Professor Receives $960K Grant to Study Reproductive and Child Health Outcomes of Gulf War Veterans.
Professor Receives $960K Grant to Study Reproductive and Child Health Outcomes of Gulf War Veterans
Patricia Janulewicz will lead the first comprehensive study of the intergenerational effects of Gulf War Illness on veterans who continue to experience symptoms more than 30 years after the war.
About 200,000 US veterans of the 1990-91 Gulf War (GW) continue to suffer from Gulf War Illness (GWI), a debilitating disorder characterized by a wide range of symptoms, including chronic pain, fatigue, respiratory and gastrointestinal issues, memory loss, and more. Numerous studies have shed light on these invisible symptoms and linked these persistent health problems to veterans’ exposure to toxic chemicals during the war.
While there have been multiple studies on GWI, there is very limited research on the reproductive health of GW veterans. No studies have evaluated the impact of GWI on veterans’ reproductive health, nor how GWI and GW deployment may have affected the health of GW veterans’ children.
A School of Public Health researcher is seeking to fill these knowledge gaps with a new grant from the United States Department of Defense. Patricia Janulewicz Lloyd, associate professor of environmental health, has received a three-year award totaling $964,228 to examine the reproductive, birth, and family health outcomes of Gulf War veterans.
The available research thus far on these issues indicates that GW veterans may experience higher rates of adverse pregnancy outcomes such as congenital heart defects, and preliminary data suggest that the children of GW veterans may develop attention deficit hyperactivity disorder at higher rates than children of non-veterans, as well as children of GW veterans without GWI. These findings underscore the need for more thorough research on the reproductive and intergenerational effects of GW service and GWI, Janulewicz says.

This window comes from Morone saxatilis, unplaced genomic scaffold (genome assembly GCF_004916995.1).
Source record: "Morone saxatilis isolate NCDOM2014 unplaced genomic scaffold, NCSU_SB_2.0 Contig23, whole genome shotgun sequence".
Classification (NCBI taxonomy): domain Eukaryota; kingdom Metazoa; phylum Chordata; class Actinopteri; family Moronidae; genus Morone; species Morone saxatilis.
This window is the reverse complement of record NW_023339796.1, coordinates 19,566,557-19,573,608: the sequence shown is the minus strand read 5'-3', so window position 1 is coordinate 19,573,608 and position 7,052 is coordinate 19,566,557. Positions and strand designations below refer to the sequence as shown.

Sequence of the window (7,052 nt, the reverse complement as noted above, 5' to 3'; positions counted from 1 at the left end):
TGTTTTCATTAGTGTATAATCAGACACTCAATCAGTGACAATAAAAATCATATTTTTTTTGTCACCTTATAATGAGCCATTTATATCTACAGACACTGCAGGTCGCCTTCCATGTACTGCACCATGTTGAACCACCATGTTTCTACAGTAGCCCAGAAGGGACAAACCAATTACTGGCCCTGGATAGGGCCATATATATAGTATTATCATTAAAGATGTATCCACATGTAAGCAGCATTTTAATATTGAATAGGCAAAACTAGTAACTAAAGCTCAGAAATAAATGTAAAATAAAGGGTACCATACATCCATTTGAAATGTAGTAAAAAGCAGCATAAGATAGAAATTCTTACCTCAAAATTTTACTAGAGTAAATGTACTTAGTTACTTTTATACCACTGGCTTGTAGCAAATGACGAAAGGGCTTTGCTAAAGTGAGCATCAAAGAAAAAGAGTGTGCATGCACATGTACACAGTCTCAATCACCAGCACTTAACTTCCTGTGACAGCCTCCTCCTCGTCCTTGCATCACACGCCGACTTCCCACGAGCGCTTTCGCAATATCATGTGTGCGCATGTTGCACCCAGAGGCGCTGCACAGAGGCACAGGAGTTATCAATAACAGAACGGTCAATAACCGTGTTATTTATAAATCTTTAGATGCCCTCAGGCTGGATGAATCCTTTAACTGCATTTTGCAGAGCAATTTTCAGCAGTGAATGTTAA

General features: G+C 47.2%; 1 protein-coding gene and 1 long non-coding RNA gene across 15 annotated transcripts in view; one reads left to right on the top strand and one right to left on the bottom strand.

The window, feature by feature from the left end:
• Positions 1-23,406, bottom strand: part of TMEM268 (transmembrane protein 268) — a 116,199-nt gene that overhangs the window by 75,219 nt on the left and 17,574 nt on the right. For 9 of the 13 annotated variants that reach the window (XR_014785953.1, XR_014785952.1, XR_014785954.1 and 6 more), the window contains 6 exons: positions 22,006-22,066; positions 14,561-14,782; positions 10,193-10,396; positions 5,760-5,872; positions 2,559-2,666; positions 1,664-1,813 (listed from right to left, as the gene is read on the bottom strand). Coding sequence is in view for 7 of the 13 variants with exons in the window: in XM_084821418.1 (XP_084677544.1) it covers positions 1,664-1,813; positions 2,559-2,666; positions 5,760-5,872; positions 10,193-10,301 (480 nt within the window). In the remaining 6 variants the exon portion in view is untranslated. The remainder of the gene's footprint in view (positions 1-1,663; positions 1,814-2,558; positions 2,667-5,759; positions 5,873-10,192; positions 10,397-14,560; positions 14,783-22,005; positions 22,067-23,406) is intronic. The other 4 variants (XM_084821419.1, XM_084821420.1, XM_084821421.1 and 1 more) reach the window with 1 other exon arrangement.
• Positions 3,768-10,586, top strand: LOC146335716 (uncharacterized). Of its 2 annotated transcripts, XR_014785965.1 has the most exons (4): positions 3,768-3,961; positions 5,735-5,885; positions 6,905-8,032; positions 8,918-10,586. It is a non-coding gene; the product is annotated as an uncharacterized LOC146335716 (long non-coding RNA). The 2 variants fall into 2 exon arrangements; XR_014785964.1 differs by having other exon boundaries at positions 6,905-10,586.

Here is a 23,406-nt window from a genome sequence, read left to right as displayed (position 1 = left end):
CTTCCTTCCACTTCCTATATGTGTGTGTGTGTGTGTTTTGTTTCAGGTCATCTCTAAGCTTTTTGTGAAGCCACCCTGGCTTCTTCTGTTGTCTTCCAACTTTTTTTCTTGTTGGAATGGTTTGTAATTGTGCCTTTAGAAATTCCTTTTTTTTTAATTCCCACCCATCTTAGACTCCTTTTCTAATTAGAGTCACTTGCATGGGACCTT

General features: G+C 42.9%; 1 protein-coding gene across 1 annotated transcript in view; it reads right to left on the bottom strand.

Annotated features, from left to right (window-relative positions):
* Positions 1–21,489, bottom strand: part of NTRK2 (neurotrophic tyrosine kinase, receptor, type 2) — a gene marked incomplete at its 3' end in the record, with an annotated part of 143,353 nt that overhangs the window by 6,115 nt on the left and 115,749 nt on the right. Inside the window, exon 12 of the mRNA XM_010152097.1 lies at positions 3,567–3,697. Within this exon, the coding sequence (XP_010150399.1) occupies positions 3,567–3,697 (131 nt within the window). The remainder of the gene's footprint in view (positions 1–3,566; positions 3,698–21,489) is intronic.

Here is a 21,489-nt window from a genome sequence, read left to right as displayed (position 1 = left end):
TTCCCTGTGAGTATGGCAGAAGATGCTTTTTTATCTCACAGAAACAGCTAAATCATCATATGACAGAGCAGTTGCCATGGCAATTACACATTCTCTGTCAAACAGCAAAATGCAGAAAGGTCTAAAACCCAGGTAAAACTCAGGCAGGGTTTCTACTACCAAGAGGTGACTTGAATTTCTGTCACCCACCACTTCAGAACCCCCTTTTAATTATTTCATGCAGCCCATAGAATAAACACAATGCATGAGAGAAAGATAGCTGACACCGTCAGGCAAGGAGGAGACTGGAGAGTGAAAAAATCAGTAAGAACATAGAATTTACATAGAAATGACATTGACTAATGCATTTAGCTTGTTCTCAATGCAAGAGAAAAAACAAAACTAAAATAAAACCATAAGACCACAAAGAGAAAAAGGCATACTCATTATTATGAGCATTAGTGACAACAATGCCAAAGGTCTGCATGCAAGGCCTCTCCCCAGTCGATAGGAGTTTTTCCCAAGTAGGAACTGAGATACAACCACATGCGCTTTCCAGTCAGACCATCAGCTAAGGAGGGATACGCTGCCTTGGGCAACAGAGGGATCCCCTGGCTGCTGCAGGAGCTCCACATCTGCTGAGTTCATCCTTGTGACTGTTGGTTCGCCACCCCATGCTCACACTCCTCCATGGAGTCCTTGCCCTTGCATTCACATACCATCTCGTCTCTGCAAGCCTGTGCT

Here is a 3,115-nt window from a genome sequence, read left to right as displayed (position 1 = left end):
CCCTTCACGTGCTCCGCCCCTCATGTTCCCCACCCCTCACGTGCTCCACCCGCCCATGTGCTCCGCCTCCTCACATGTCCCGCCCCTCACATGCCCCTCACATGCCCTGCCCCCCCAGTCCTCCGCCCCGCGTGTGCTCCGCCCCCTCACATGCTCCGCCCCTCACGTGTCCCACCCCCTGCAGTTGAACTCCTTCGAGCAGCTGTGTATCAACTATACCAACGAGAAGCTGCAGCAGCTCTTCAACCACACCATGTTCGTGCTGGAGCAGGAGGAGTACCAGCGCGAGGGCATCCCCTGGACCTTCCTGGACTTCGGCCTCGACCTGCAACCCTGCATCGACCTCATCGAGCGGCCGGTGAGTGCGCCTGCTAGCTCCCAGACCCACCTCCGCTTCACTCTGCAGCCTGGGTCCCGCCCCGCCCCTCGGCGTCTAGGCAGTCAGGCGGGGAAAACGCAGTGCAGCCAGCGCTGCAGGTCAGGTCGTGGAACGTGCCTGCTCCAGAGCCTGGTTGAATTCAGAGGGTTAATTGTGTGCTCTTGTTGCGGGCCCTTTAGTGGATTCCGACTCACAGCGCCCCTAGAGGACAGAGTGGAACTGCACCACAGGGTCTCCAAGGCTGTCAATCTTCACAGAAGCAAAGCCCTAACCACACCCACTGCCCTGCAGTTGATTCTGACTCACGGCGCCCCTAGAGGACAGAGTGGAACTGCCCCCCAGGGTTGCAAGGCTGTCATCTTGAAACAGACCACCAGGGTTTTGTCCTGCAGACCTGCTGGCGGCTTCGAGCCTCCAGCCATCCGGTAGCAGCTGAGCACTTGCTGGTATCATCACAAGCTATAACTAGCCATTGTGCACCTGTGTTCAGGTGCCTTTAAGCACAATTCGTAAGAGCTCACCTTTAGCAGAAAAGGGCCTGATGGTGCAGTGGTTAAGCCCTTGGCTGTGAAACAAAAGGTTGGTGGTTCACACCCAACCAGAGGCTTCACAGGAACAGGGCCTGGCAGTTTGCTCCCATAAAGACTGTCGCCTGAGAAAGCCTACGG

“Veterans have been expressing concerns about the potential impacts their GW service and/or resulting GWI may have had on their children for many years now,” says Janulewicz. “This study was designed to address the concerns of our veterans and the research gaps identified by Research Advisory Committee on Gulf War Veterans’ Illnesses, as well as other research groups focused on the health of GW veterans.”
For the study, Janulewicz and a team of researchers will survey 725 GW veterans to better understand the proportion of GW veterans who have experienced fertility challenges or adverse reproductive and birth outcomes such as miscarriage, stillbirth, or preterm delivery. They will also investigate how many GW veterans have given birth to children with birth defects, and whose children born since the GW have experienced developmental disabilities or other persistent health issues.
Through a blood collection in New England, the researchers will establish the first cohort of children of GW veterans, aiming to document and assess their ongoing and overall health since birth.
Will this apply to children of more recent gulf war veterans who served in 2017 born with multiple defects?
Dear AK Lyons
This particular study has only been funded to enrolled veterans of the 1990-1991 Gulf war, but I also hope to find funding in the future to expand to veterans who served during other time periods.
Patricia Janulewicz Lloyd
I’m interested in participating in this study. Please let me know how to be in contact or apply.
Will this include children of veterans who have birth defects and learning disabilities narcolepsy and autism? DS/DS 90/91
How do you become a person of interest with regards to this study? Fleet Hospital 6 / CBHU 22 – 1990-91 / Female Navy Seabee. Many health issues as a result of being there. ~lktj
How do I participate in study? I was in the 47th Field Hospital/ Bahrain/ GW 1990-91/ Female. Many health issues including infertility as a result of being there.
Our daughter, a Gulf war veteran’s baby, has complicated health history. First, during pregnancy I lost my daughter’s twin, then my daughter had unusually short cord which wrapped around her neck and strangled her during delivery. She was resuscitated and recovered well.
As she grew into her middle school years we noticed she was sensitive to certain noises that resulted in anxiety attacks.
This issue has grown worse and multiple interventions to relieve this with some success. She was prone to joint injuries and ended up had to drop out of gymnastics and cheer d/t repeated ankle injuries.
In teen years she developed POTS syndrome and multiple symptoms related to Ehlos Danos Syndrome
Which is root cause of ankle injuries. She has scoliosis, jaw issues, hyper mobility of joints, to name a few. Anxiety & depression is a constant battle for her.